Crime Specialization across the Canadian Provinces

By Andresen, Martin A. | Canadian Journal of Criminology and Criminal Justice, January 2009 | Go to article overview
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Crime Specialization across the Canadian Provinces


Andresen, Martin A., Canadian Journal of Criminology and Criminal Justice


I. Introduction

Crime statistics are ubiquitous in contemporary society. In both Canada and the United States, there are special government statistical bodies that solely measure criminological phenomena: the Canadian Centre for Justice Statistics and the Bureau of Justice Statistics. Whether it is through the nightly newscast, national or local papers, or discussions around the coffee machine, we are inundated with statistics regarding crime: crime is going up, crime is going down, or crime is higher/lower relative to other places in the country. Indeed, we torture our students in many introductory criminological courses by placing provinces or states in national contexts and by placing our nations in international contexts. But how reliable is this information that we pass on to our students and colleagues? Many departments within the arts and social sciences (2) are split between those who accept and those who reject the quantification of social phenomena. The rejection of this quantification, in many cases, is simply a mistrust of the data or the methods of data representation. Consequently, if we are going to use quantification we must do so critically.

But is this issue restricted to the academy? Generally, no. Despite our (unnecessary?) reliance on the quantification of social phenomena (Porter 1996), there is a general mistrust of statistics in the public eye. Well known is the adage attributed to Benjamin Disraeli: There are lies, damned lies and [then there are] statistics (qtd. in Twain 1906). Compounding this general mistrust of statistics are "journalists and politicians, among others, [who] often issue declarations about crime rates ... [without encouraging the public] ... to think critically about what the crime rate measures really are" (Sacco and Kennedy 2002: 92)--Pallone (1999) presents a rather scathing attack on nightly newscasts' reporting on crime. This use and misuse of criminological statistics has implications for society at large because "[w]e may factor information about crime rates into our decisions about whether we will buy a home in a particular neighborhood, vacation in a particular place, or allow our children to attend a particular school" (Sacco and Kennedy 2002: 94).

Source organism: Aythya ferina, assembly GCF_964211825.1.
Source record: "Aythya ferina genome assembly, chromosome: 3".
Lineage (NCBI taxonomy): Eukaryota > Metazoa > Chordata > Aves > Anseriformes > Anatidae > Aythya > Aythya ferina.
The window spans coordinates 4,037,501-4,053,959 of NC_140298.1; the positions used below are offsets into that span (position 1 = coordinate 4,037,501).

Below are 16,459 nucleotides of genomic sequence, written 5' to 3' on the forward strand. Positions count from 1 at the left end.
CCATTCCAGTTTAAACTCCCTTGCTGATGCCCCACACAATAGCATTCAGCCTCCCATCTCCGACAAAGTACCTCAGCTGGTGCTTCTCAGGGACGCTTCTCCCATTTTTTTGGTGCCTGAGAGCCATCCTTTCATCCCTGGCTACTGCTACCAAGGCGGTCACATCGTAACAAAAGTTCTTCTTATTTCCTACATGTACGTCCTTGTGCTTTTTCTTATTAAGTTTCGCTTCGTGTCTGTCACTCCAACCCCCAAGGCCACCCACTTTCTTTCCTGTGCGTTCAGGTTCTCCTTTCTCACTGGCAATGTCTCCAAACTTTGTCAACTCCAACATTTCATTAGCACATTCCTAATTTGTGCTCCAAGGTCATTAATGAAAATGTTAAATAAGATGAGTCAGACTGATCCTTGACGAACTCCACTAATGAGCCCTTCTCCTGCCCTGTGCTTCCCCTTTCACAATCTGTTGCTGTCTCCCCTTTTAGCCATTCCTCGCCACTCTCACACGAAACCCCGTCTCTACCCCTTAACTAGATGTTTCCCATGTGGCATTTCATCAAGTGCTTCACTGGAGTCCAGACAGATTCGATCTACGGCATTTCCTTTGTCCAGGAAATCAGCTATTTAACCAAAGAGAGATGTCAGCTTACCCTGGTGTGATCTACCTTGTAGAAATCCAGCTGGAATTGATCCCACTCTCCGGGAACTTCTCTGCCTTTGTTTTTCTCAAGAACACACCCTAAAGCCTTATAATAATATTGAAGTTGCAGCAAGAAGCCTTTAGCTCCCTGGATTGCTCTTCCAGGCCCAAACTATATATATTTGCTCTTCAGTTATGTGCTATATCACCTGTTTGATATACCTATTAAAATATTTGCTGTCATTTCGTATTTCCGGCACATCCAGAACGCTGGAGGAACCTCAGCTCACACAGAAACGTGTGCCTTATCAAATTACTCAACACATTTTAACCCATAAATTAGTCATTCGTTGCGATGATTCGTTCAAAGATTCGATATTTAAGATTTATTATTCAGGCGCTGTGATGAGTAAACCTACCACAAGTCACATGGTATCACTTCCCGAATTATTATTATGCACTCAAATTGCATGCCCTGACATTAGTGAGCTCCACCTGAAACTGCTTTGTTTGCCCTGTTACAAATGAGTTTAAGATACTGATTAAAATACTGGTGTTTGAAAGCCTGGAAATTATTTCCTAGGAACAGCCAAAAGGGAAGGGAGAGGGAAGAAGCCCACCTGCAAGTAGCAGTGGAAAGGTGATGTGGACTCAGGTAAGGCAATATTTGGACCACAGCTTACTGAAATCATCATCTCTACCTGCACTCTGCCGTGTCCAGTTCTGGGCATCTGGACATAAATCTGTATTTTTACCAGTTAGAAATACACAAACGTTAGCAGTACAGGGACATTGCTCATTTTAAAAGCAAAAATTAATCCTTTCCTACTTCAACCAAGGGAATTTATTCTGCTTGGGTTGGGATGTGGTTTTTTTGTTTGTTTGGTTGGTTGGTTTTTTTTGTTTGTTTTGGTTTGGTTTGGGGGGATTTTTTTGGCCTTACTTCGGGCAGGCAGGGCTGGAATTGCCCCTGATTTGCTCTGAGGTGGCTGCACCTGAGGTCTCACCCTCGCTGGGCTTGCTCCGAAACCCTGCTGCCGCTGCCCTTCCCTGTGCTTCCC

One set of crime statistics that is particularly interesting is the pattern of Canadian provincial crime rates: a generally increasing crime rate moving east to west that has existed for at least 40 years (see Silver 2007, for a recent example of this reporting). Curiously, there has been relatively little research investigating this phenomenon, with only two studies finding statistically significant relationships. The earliest studies investigating this phenomenon (Giffen 1965; 1976) found moderate support for higher provincial crime rates being related to population growth and urbanization; Hartnagel (1978) found little support for the hypothesis that the age and sex composition of provincial populations affects provincial crime rates; Kennedy, Silverman, and Forde (1991) found that provincial homicide rates are related to income inequality and social disorganization; Hartnagel (1997) found that provinces with greater inward migration had higher crime rates; and most recently, Daly, Wilson, and Vasdev (2001) found that income inequality partially explains differences in lethal levels of violence. But how much of this pattern is truly present? Certainly, the crime rates are higher as one moves west across the Canadian landscape, but are the western provinces really more violent, for example, or is there simply more crime in general in these provinces, with the proportion of violent crime being similar to that of the rest of the provinces?

This paper adds to the criminological literature through the use of a geographical measure of crime, the location quotient. Rather than measuring crime relative to some population at risk, the location quotient measures crime specialization: what proportion of all crime committed in a given province is represented by crime X relative to what proportion of all crime committed in the whole of Canada is represented by crime X.

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